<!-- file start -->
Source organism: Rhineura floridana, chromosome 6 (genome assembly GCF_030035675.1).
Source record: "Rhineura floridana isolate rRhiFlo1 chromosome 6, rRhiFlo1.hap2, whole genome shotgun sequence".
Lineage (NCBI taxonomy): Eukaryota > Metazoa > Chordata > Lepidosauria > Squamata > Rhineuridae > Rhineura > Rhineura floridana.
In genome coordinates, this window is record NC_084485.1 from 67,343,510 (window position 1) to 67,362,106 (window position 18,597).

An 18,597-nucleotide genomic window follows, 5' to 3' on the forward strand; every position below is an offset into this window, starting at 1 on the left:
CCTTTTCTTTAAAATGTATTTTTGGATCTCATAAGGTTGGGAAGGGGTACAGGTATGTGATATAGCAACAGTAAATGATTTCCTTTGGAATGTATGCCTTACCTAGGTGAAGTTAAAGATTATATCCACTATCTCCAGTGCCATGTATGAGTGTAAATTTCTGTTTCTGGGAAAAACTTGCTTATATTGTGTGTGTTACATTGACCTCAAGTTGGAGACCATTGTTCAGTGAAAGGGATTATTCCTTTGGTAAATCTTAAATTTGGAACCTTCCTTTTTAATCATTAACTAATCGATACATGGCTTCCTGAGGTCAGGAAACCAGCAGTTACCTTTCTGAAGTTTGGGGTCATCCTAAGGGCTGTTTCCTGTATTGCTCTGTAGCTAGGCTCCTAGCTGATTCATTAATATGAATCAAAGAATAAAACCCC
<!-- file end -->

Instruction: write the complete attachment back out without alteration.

Source organism: Rhineura floridana, chromosome 6 (genome assembly GCF_030035675.1).
Source record: "Rhineura floridana isolate rRhiFlo1 chromosome 6, rRhiFlo1.hap2, whole genome shotgun sequence".
Lineage (NCBI taxonomy): Eukaryota > Metazoa > Chordata > Lepidosauria > Squamata > Rhineuridae > Rhineura > Rhineura floridana.
In genome coordinates, this window is record NC_084485.1 from 67,343,510 (window position 1) to 67,362,106 (window position 18,597).

An 18,597-nucleotide genomic window follows, 5' to 3' on the forward strand; every position below is an offset into this window, starting at 1 on the left:
CCTTTTCTTTAAAATGTATTTTTGGATCTCATAAGGTTGGGAAGGGGTACAGGTATGTGATATAGCAACAGTAAATGATTTCCTTTGGAATGTATGCCTTACCTAGGTGAAGTTAAAGATTATATCCACTATCTCCAGTGCCATGTATGAGTGTAAATTTCTGTTTCTGGGAAAAACTTGCTTATATTGTGTGTGTTACATTGACCTCAAGTTGGAGACCATTGTTCAGTGAAAGGGATTATTCCTTTGGTAAATCTTAAATTTGGAACCTTCCTTTTTAATCATTAACTAATCGATACATGGCTTCCTGAGGTCAGGAAACCAGCAGTTACCTTTCTGAAGTTTGGGGTCATCCTAAGGGCTGTTTCCTGTATTGCTCTGTAGCTAGGCTCCTAGCTGATTCATTAATATGAATCAAAGAATAAAACCCC